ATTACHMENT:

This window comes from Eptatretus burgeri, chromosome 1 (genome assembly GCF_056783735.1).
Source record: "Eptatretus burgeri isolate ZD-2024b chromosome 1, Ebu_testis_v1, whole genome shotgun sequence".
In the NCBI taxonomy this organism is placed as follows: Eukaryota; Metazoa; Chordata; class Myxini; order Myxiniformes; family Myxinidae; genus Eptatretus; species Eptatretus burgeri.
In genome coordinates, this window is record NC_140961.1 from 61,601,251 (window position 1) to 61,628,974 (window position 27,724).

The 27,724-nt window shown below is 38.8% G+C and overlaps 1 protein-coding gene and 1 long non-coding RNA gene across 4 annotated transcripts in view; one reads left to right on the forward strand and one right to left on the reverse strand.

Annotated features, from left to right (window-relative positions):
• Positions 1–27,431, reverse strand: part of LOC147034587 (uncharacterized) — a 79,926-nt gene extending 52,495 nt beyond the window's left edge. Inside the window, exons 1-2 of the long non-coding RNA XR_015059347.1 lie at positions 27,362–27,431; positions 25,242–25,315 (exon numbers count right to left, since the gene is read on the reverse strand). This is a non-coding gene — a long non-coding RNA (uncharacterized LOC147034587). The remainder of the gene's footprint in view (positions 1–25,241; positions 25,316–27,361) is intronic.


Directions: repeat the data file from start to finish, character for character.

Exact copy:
This window comes from Eptatretus burgeri, chromosome 1 (genome assembly GCF_056783735.1).
Source record: "Eptatretus burgeri isolate ZD-2024b chromosome 1, Ebu_testis_v1, whole genome shotgun sequence".
In the NCBI taxonomy this organism is placed as follows: Eukaryota; Metazoa; Chordata; class Myxini; order Myxiniformes; family Myxinidae; genus Eptatretus; species Eptatretus burgeri.
In genome coordinates, this window is record NC_140961.1 from 61,601,251 (window position 1) to 61,628,974 (window position 27,724).

The 27,724-nt window shown below is 38.8% G+C and overlaps 1 protein-coding gene and 1 long non-coding RNA gene across 4 annotated transcripts in view; one reads left to right on the forward strand and one right to left on the reverse strand.

Annotated features, from left to right (window-relative positions):
• Positions 1–27,431, reverse strand: part of LOC147034587 (uncharacterized) — a 79,926-nt gene extending 52,495 nt beyond the window's left edge. Inside the window, exons 1-2 of the long non-coding RNA XR_015059347.1 lie at positions 27,362–27,431; positions 25,242–25,315 (exon numbers count right to left, since the gene is read on the reverse strand). This is a non-coding gene — a long non-coding RNA (uncharacterized LOC147034587). The remainder of the gene's footprint in view (positions 1–25,241; positions 25,316–27,361) is intronic.